Well, this is a bit disturbing — apparently there are a lot of people who don’t quite understand the meaning of “designated driver.” It’s supposed to be a person in the group who hasn’t been drinking. Some people seem to think it’s just the least-drunk person.
That’s according to a study done by the University of Florida, and detailed in the University of Florida News. Here are the opening paragraphs of the article:
Maybe better call that cab, after all: A new University of Florida study found that 35 percent of designated drivers had quaffed alcohol and most had blood-alcohol levels high enough to impair their driving.
Adam Barry, an assistant professor of health education and behavior at UF, and his team interviewed and breath-tested more than 1,000 bar patrons in the downtown restaurant and bar district of a major university town in the Southeast. Of the designated drivers who had consumed alcohol, half recorded a blood-alcohol level higher than .05 percent — a recently recommended new threshold for drunken driving.
“If you look at how people choose their designated drivers, oftentimes they’re chosen by who is least drunk or who has successfully driven intoxicated in the past — successful meaning got home in one piece … that’s disconcerting,” Barry said.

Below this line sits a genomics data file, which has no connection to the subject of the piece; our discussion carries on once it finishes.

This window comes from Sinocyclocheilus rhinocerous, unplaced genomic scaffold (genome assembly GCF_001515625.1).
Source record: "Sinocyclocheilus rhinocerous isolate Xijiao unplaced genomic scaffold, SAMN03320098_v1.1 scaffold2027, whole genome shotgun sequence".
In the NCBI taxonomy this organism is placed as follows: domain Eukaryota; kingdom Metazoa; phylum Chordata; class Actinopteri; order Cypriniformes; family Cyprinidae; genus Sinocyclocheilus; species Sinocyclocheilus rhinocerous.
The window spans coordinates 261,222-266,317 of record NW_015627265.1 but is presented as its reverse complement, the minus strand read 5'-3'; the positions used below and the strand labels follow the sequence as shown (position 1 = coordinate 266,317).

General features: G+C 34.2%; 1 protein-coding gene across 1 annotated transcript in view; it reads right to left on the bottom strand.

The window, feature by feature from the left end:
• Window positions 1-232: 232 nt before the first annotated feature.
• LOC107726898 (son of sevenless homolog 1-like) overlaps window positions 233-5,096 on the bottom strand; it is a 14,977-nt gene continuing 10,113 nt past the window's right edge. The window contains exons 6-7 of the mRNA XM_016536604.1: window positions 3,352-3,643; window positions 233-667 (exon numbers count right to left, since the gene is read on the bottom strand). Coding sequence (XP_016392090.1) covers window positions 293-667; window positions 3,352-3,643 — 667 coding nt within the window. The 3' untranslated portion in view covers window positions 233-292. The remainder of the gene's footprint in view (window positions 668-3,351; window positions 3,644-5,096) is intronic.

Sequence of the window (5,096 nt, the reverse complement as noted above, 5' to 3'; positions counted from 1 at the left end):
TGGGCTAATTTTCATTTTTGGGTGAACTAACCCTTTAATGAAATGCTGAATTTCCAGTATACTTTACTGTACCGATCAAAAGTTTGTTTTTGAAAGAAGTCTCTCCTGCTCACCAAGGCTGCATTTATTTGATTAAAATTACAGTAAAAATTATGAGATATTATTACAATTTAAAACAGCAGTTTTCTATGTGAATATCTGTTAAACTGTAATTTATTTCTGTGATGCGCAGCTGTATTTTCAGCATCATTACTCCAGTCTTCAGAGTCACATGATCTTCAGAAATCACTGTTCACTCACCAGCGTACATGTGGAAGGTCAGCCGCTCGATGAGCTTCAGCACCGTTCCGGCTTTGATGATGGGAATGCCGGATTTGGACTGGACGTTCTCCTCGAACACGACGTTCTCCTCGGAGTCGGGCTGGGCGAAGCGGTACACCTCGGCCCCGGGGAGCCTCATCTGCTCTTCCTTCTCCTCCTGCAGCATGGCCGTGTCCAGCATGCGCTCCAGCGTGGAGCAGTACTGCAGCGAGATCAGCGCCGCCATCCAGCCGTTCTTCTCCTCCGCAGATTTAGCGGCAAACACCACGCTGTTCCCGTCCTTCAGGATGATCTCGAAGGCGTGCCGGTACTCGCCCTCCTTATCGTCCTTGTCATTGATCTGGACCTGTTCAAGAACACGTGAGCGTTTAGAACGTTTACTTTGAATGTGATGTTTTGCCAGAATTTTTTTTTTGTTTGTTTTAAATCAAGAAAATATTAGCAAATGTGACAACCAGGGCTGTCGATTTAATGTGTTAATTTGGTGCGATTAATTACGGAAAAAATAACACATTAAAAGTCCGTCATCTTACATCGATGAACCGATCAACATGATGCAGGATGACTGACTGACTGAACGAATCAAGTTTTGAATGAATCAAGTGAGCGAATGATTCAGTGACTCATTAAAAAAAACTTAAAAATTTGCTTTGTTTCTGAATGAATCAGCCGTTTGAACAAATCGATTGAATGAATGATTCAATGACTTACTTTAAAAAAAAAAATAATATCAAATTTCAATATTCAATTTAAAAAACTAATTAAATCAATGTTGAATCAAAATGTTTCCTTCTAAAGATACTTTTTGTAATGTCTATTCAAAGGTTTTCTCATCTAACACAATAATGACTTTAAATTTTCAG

The results are published in the July issue of the Journal of Studies on Alcohol and Drugs.
The researchers recruited patrons as they left bars between 10 p.m. and 2:30 a.m. across six Friday nights before home football games in fall 2011. The mean age of the 1,071 people who agreed to be tested was 28. Most were white male college students, while 10 percent were Hispanic, 6 percent were Asian and 4 percent were African-American.
After completing a 3-5 minute interview about demographic data and alcohol-related behaviors, participants then had their blood-alcohol content tested with a hand-held breath-testing instrument.
The non-driving participants had significantly higher levels than the designated drivers, but 35 percent of the 165 self-identified designated drivers had been drinking. Seventeen percent of all those drivers tested had blood-alcohol levels between .02 and .049 percent, while 18 percent were at .05 percent or higher.